The business leader warned the politicians developing such plans that the business environment right now is one of a sea of troubles with a depressed world economy entering recession buffeted by dangerous geopolitical tensions, the Russian-Ukraine war and climate change impacts.
At the same time, he agreed that wages should be raised but only as part of an overall package which includes attempts to reduce business costs such as electricity charges and other government interventions to help businesses compete more effectively.
‘What is worrisome is the global economy that is having a global recession, especially the interest rate increase. Thailand is affected by this. There is still a Russian-Ukrainian war that is likely to remain unsettled. Environmental problems and El Niño may be indirectly impacting us. What has happened is that we now have problems over problems until they are all intertwined,’ he said.
Thailand doing battle with other economies to attract inward investment and trade, it is already finding its businesses challenged and uncompetitive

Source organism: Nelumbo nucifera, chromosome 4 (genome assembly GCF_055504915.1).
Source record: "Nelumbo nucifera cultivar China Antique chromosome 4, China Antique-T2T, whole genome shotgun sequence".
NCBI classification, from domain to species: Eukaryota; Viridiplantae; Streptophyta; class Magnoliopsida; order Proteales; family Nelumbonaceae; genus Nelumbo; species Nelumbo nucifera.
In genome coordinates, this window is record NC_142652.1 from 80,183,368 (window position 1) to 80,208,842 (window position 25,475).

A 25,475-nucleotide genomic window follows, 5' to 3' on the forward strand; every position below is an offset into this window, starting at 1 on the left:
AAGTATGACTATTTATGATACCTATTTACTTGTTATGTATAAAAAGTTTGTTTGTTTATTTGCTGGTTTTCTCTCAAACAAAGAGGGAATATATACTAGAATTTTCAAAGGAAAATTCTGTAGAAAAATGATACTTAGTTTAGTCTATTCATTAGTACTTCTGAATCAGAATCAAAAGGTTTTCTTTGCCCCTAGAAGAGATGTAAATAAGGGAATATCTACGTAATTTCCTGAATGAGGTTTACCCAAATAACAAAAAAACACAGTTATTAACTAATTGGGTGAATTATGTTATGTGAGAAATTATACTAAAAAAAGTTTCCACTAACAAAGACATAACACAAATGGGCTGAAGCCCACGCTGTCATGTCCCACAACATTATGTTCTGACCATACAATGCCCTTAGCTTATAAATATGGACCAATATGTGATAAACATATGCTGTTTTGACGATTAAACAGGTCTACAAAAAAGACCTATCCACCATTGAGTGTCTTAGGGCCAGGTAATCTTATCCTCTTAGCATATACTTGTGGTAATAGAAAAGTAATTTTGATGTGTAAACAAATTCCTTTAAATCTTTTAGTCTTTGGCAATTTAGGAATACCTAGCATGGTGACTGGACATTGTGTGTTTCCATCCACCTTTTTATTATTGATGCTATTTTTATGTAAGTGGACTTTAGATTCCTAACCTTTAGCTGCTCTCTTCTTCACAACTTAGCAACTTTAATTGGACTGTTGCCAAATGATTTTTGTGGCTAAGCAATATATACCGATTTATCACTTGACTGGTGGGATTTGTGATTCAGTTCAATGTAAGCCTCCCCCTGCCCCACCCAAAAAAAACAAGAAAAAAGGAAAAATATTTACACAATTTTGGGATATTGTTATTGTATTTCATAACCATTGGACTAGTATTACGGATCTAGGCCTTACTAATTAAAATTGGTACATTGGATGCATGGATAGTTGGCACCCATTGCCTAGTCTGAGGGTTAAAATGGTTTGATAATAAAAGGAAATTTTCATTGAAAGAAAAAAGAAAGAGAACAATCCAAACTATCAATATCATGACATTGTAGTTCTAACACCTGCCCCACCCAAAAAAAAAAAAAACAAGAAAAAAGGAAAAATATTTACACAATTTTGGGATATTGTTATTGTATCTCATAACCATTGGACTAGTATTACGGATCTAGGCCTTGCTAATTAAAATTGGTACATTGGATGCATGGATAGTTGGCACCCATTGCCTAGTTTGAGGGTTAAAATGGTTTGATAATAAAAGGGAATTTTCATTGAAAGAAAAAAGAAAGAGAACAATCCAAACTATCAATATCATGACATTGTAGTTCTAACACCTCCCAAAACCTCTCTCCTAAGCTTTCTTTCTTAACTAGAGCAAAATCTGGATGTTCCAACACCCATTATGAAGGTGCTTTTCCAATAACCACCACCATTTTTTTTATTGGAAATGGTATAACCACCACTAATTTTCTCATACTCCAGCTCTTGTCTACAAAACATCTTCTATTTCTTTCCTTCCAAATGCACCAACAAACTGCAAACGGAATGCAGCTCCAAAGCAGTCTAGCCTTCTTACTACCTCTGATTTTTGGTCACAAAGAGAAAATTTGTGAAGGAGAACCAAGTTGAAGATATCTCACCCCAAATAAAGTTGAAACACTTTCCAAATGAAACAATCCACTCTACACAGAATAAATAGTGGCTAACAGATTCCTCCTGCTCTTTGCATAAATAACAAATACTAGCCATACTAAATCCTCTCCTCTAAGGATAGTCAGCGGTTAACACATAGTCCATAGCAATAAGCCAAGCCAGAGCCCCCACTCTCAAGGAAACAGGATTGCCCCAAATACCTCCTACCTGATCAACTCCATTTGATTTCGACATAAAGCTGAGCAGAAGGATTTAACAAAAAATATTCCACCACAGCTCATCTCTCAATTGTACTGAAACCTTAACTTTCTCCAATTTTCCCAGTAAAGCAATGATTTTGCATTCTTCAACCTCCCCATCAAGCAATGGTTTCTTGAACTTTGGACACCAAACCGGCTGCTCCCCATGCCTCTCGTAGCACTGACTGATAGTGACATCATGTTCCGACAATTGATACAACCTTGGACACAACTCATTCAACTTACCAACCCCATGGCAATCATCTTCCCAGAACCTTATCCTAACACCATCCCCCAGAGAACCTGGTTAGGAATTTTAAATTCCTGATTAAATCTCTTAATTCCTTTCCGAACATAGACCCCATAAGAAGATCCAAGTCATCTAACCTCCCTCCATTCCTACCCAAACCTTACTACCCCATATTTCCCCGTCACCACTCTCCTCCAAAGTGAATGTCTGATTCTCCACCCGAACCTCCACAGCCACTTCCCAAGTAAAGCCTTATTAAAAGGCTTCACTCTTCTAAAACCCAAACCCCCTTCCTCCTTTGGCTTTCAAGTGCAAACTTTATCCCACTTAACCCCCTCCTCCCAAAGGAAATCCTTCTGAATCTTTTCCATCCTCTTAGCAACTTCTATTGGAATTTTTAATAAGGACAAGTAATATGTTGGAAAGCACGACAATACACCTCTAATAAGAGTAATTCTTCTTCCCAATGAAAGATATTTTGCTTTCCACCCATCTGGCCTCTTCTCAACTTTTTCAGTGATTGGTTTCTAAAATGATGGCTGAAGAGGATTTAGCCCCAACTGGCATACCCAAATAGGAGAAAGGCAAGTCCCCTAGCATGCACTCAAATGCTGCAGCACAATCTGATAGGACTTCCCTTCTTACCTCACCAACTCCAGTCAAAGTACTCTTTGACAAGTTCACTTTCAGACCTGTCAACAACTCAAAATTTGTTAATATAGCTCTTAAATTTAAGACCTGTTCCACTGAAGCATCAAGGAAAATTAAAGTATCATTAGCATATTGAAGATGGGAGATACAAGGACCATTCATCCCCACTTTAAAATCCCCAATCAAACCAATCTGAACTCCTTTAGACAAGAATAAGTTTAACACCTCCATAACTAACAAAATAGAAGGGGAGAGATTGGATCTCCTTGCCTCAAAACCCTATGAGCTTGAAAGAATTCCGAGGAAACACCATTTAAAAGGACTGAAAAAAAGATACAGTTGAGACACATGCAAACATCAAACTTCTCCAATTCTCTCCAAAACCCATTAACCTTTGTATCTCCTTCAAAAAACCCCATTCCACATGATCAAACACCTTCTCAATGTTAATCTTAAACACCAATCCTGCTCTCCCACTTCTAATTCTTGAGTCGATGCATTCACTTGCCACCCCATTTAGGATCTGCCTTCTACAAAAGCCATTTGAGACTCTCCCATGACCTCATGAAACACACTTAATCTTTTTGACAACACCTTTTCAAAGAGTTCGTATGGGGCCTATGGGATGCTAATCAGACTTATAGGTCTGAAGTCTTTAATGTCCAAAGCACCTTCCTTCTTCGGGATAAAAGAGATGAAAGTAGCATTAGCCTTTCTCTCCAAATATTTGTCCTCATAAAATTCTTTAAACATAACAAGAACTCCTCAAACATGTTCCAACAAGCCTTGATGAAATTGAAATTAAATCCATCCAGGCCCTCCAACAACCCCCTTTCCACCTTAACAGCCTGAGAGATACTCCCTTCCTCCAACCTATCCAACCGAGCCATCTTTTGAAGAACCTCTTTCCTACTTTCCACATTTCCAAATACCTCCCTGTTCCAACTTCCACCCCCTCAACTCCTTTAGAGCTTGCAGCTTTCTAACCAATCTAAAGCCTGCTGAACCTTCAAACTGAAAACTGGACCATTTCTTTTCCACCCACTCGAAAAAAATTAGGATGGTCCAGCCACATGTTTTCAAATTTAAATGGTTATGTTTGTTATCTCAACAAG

He cautioned that Thailand is facing intense competition from its regional peers in all areas including attracting investment, developing its manufacturing industry as well as attempts to target its vital tourism sector and its once mighty agricultural industry, such as, for instance, the emphasis being put by other countries including China, Vietnam and others at growing Durian to compete with Thailand.
He said Thailand must have a strategy to be able to compete and the ability to rely on itself for such things as feed for its agricultural industry for instance, electricity and energy supplies as well as upskilling its workers.
He said raising labour costs alone will simply make the country’s economy uncompetitive if not supported by other government initiatives.
Business leaders hope the new coalition pursues the Pheu Thai Party’s economic policies while Move Forward sticks to its legislative reform agenda
His comments echo many business leaders who had been hoping since May 14th, that the Move Forward Pheu Thai coalition may combine the more neoliberal economic policies of the Pheu Thai Party with the reform instincts of the Move Forward Party in a carefully crafted mix of measures.
Economic policy and agenda is a combination of Move Forward and Pheu Thai plans with both structural reforms and pro-growth initiatives to raise incomes
However, there are growing fears with Move Forward Deputy leader Ms Sirikanya Tansakul who is tipped for the key post of Minister of Finance in the next cabinet, indicating that the more radical party will drive policy for the new government and may also insist on a more profound pace of economic change.
This, they say, would be disastrous for the country’s ability to compete.